IDEAS home Printed from https://ideas.repec.org/p/iza/izadps/dp3460.html
   My bibliography  Save this paper

Shall We Kill or Enslave Caesar? Analyzing the Caesar Model

Author

Listed:
  • Jasso, Guillermina

    () (New York University)

Abstract

When a society overthrows a ruler – call the ruler Caesar – what determines whether Caesar is killed or enslaved? This paper presents a model of killing versus enslaving Caesar, based on a new theory which unifies justice, status, and power. The model pertains to societies which value ordinal goods like bravery, yielding predictions for three of the five types of societies – justice-nonmaterialistic, status, and power-nonmaterialistic. Results cover members’ gains, effects of own rank and group size, and relative gains from killing or enslaving Caesar. Further results suggest that Caesar will be killed only in a justice-nonmaterialistic society, and from the noblest of motives – to achieve equal gains for members.

Suggested Citation

  • Jasso, Guillermina, 2008. "Shall We Kill or Enslave Caesar? Analyzing the Caesar Model," IZA Discussion Papers 3460, Institute for the Study of Labor (IZA).
  • Handle: RePEc:iza:izadps:dp3460
    as

    Download full text from publisher

    File URL: http://ftp.iza.org/dp3460.pdf
    Download Restriction: no

    References listed on IDEAS

    as
    1. Jasso, Guillermina, 2007. "A New Unified Theory of Sociobehavioral Forces," IZA Discussion Papers 3243, Institute for the Study of Labor (IZA).
    2. Jasso, Guillermina, 2007. "Theoretical Unification in Justice and Beyond," IZA Discussion Papers 2641, Institute for the Study of Labor (IZA).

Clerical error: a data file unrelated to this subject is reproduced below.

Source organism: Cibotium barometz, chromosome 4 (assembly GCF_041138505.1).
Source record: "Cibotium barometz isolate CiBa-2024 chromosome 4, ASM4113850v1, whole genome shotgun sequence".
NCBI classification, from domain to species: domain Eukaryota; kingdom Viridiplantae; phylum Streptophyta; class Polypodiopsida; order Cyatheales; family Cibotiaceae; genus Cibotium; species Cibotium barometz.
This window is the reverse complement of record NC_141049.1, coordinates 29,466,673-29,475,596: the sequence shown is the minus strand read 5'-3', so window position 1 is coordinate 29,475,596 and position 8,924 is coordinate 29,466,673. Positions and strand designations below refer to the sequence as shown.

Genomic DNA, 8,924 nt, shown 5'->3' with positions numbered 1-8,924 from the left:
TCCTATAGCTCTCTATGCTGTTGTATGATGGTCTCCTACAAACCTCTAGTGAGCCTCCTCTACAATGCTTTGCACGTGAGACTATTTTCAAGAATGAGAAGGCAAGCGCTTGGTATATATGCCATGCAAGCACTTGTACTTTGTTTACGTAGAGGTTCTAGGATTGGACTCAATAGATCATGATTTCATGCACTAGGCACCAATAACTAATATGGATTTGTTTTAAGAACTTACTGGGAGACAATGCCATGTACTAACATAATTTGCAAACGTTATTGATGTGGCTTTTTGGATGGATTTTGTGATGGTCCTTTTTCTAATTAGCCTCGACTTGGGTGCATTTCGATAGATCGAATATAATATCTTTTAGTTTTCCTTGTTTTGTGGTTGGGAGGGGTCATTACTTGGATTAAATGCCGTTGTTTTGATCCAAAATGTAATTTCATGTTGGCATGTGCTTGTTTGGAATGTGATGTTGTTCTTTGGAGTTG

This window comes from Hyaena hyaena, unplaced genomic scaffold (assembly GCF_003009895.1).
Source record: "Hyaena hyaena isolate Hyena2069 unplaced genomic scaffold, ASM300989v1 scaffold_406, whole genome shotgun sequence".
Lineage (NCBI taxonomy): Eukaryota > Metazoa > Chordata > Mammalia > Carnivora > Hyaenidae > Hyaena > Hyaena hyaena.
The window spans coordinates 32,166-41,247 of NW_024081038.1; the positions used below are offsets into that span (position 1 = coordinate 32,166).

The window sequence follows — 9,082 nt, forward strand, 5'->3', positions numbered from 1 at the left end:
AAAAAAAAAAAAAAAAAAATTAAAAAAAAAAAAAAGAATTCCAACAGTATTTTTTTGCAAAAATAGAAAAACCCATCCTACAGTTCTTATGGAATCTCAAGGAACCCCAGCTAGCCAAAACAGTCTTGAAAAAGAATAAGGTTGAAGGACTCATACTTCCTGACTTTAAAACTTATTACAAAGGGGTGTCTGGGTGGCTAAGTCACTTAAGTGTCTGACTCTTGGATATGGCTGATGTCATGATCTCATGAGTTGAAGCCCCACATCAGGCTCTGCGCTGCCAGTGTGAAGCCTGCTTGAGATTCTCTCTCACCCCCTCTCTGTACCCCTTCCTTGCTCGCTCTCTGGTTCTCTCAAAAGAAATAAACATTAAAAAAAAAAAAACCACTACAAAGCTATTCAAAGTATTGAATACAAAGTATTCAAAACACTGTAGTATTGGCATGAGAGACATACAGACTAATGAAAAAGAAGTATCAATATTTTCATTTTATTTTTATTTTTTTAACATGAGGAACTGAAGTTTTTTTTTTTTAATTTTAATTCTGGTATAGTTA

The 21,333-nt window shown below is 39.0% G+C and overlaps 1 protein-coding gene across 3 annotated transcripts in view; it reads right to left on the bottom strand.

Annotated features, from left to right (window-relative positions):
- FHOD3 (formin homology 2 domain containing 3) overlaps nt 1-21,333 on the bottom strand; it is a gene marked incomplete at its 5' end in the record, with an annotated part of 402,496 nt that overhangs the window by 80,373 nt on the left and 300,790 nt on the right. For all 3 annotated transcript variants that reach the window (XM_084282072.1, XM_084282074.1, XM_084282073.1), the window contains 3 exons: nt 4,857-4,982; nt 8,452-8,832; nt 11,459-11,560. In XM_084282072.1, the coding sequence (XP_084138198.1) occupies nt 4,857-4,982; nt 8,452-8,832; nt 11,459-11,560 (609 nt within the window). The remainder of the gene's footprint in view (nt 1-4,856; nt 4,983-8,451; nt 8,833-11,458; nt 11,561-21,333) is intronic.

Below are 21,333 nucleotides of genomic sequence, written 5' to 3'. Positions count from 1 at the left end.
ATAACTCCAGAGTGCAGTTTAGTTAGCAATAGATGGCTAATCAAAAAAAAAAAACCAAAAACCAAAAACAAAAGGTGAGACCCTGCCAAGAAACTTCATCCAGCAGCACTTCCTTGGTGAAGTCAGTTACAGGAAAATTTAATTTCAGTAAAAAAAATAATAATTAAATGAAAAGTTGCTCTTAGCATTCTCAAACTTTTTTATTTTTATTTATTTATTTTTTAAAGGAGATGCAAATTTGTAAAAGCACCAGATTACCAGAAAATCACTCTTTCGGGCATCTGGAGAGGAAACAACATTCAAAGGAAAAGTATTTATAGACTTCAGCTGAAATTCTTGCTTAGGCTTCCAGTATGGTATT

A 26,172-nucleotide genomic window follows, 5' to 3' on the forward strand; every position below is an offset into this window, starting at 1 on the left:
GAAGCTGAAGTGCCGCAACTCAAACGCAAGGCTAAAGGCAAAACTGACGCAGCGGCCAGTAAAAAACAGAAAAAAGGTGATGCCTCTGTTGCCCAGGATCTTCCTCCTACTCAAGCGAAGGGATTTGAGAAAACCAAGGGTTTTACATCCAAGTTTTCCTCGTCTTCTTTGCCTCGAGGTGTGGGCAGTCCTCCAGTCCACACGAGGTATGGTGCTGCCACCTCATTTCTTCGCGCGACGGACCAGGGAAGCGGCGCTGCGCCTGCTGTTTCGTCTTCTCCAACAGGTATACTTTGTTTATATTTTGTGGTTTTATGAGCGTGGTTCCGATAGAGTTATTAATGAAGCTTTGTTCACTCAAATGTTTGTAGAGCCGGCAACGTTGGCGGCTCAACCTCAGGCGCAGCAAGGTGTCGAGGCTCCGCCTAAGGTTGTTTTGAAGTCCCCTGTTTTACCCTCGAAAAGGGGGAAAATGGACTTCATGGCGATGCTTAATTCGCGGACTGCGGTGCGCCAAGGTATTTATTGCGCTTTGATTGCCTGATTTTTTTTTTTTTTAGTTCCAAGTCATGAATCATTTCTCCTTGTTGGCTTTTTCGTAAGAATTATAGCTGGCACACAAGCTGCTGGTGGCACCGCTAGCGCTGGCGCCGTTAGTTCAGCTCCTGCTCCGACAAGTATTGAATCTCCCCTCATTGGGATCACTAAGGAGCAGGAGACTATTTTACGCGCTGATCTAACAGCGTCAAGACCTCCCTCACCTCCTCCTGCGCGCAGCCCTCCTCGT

Full references (including those not matched with items on IDEAS)

    More about this item

    Keywords

    power; status; comparison; justice; sociobehavioral theory; exile; imprisonment; assassination; tyrannicide; regicide; coup d’état; civil strife; identity; happiness; personal qualitative characteristics; hierarchy; equality;

    JEL classification:

    • D6 - Microeconomics - - Welfare Economics
    • I3 - Health, Education, and Welfare - - Welfare, Well-Being, and Poverty
    • N40 - Economic History - - Government, War, Law, International Relations, and Regulation - - - General, International, or Comparative

    NEP fields

    This paper has been announced in the following NEP Reports:

    Statistics

    Access and download statistics

    Corrections

    All material on this site has been provided by the respective publishers and authors. You can help correct errors and omissions. When requesting a correction, please mention this item's handle: RePEc:iza:izadps:dp3460. See general information about how to correct material in RePEc.

    For technical questions regarding this item, or to correct its authors, title, abstract, bibliographic or download information, contact: (Mark Fallak). General contact details of provider: http://www.iza.org .

    If you have authored this item and are not yet registered with RePEc, we encourage you to do it here. This allows to link your profile to this item. It also allows you to accept potential citations to this item that we are uncertain about.

    If CitEc recognized a reference but did not link an item in RePEc to it, you can help with this form .

    If you know of missing items citing this one, you can help us creating those links by adding the relevant references in the same way as above, for each refering item. If you are a registered author of this item, you may also want to check the "citations" tab in your RePEc Author Service profile, as there may be some citations waiting for confirmation.

    Please note that corrections may take a couple of weeks to filter through the various RePEc services.

    IDEAS is a RePEc service hosted by the Research Division of the Federal Reserve Bank of St. Louis . RePEc uses bibliographic data supplied by the respective publishers.